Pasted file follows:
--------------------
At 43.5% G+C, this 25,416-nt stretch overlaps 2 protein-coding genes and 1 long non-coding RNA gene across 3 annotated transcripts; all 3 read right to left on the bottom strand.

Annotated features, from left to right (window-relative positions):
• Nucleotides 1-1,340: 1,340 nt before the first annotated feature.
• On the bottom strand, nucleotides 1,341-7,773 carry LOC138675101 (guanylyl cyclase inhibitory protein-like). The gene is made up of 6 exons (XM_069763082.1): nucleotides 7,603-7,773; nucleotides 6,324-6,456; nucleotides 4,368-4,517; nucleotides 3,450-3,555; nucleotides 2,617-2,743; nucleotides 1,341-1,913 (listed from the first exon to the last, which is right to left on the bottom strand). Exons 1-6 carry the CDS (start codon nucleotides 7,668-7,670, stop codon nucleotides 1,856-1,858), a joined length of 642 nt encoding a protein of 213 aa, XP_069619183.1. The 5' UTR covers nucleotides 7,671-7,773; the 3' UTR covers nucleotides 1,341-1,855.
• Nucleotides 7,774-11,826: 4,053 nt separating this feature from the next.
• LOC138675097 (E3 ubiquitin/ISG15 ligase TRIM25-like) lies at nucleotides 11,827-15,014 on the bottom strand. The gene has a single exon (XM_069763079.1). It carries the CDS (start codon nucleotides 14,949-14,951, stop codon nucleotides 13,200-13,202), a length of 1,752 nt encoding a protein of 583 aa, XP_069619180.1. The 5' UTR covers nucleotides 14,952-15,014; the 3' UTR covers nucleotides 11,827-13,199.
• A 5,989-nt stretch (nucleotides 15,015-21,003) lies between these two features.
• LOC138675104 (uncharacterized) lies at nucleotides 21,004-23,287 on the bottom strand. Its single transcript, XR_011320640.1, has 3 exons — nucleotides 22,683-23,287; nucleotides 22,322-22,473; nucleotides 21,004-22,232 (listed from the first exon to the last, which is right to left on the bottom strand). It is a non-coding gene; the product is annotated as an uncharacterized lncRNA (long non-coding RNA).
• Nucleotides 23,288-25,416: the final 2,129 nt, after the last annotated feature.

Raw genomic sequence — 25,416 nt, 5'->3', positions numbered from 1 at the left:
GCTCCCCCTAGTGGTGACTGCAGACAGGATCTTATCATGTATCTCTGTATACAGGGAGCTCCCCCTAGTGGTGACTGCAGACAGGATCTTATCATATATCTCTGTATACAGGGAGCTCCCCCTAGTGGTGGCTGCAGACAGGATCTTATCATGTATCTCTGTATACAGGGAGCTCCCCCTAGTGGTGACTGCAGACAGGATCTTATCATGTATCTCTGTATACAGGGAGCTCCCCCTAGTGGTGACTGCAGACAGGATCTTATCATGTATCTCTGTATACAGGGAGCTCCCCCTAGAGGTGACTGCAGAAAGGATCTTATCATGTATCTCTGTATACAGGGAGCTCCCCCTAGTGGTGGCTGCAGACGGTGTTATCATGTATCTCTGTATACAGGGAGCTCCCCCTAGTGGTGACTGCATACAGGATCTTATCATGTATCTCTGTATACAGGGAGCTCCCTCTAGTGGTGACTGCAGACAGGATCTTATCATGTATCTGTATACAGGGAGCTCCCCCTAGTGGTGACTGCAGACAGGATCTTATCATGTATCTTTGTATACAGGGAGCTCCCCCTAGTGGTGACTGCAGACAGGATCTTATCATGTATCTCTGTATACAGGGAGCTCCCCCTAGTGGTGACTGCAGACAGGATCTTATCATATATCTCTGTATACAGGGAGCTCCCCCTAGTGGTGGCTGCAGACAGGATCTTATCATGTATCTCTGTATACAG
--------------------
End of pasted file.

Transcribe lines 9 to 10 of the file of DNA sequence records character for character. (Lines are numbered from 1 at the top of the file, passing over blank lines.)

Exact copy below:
• Nucleotides 23,288-25,416: the final 2,129 nt, after the last annotated feature.

Raw genomic sequence — 25,416 nt, 5'->3', positions numbered from 1 at the left: